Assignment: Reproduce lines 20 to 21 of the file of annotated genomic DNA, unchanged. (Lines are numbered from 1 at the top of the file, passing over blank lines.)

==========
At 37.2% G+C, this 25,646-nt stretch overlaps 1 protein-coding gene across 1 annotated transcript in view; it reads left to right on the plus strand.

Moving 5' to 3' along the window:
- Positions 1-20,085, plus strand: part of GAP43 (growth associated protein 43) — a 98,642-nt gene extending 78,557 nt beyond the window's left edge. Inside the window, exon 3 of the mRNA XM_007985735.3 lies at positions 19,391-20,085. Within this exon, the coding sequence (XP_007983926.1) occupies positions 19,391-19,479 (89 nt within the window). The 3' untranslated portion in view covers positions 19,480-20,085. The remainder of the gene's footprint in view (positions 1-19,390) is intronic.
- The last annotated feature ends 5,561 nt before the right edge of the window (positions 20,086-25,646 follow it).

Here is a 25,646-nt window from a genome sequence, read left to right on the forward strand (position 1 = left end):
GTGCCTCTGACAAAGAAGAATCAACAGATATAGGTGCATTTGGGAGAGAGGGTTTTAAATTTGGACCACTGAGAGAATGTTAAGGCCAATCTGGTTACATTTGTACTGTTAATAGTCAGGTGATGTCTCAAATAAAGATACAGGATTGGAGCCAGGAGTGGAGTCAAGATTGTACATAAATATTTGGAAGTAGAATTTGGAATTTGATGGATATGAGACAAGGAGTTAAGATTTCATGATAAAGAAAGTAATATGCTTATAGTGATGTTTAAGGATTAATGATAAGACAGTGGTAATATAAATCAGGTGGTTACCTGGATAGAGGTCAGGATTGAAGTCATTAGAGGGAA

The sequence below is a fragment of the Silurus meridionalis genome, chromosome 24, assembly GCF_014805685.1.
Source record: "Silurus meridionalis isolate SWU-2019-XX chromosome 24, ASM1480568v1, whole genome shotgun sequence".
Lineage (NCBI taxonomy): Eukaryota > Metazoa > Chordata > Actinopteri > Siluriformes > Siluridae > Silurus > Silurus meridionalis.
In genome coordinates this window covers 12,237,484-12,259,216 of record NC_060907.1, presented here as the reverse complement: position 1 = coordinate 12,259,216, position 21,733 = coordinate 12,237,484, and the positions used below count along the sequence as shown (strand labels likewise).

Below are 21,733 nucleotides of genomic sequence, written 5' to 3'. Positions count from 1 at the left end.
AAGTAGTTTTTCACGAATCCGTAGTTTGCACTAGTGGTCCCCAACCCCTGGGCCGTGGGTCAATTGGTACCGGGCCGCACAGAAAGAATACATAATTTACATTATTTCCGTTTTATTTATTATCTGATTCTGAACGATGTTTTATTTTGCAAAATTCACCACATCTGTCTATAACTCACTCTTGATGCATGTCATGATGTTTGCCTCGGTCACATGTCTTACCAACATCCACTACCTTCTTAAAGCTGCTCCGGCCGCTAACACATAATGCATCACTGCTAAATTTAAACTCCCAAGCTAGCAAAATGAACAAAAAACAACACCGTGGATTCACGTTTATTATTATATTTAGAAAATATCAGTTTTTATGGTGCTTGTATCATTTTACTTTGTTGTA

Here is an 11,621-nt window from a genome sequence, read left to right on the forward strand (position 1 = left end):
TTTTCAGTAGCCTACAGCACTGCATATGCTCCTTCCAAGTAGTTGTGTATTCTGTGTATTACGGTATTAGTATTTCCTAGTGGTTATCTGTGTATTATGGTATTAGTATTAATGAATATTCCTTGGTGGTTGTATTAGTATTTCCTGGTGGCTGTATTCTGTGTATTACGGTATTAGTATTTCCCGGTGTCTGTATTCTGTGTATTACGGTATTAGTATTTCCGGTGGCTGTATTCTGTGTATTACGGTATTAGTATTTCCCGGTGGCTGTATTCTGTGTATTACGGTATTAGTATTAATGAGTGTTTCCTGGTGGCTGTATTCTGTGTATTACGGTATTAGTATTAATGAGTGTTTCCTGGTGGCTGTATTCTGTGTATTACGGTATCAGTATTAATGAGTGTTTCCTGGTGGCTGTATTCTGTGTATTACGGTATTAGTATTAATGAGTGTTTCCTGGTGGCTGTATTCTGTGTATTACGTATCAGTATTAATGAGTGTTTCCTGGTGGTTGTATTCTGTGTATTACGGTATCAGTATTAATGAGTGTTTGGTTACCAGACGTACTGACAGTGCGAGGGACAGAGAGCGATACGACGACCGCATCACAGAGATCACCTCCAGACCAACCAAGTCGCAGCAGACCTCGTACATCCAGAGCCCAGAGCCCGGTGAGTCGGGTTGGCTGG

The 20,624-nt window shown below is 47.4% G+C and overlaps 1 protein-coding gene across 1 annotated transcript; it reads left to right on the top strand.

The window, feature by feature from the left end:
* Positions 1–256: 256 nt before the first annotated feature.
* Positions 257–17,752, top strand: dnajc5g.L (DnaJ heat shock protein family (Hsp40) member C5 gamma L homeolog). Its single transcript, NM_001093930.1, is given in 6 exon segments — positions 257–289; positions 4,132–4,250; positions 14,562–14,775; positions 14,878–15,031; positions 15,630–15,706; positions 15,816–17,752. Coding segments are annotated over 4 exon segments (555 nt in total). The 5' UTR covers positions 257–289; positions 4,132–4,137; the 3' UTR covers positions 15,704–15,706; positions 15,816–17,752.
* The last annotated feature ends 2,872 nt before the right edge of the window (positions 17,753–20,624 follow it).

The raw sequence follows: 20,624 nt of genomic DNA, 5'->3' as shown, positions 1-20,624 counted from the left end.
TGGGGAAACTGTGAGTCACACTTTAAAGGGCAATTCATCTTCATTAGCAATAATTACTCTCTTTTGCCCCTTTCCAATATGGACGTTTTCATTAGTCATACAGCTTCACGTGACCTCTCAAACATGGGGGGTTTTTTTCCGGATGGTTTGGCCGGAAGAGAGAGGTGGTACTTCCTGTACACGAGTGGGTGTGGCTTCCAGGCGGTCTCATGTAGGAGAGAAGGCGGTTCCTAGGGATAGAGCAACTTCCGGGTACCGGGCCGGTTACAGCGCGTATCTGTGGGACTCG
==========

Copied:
The raw sequence follows: 20,624 nt of genomic DNA, 5'->3' as shown, positions 1-20,624 counted from the left end.
TGGGGAAACTGTGAGTCACACTTTAAAGGGCAATTCATCTTCATTAGCAATAATTACTCTCTTTTGCCCCTTTCCAATATGGACGTTTTCATTAGTCATACAGCTTCACGTGACCTCTCAAACATGGGGGGTTTTTTTCCGGATGGTTTGGCCGGAAGAGAGAGGTGGTACTTCCTGTACACGAGTGGGTGTGGCTTCCAGGCGGTCTCATGTAGGAGAGAAGGCGGTTCCTAGGGATAGAGCAACTTCCGGGTACCGGGCCGGTTACAGCGCGTATCTGTGGGACTCG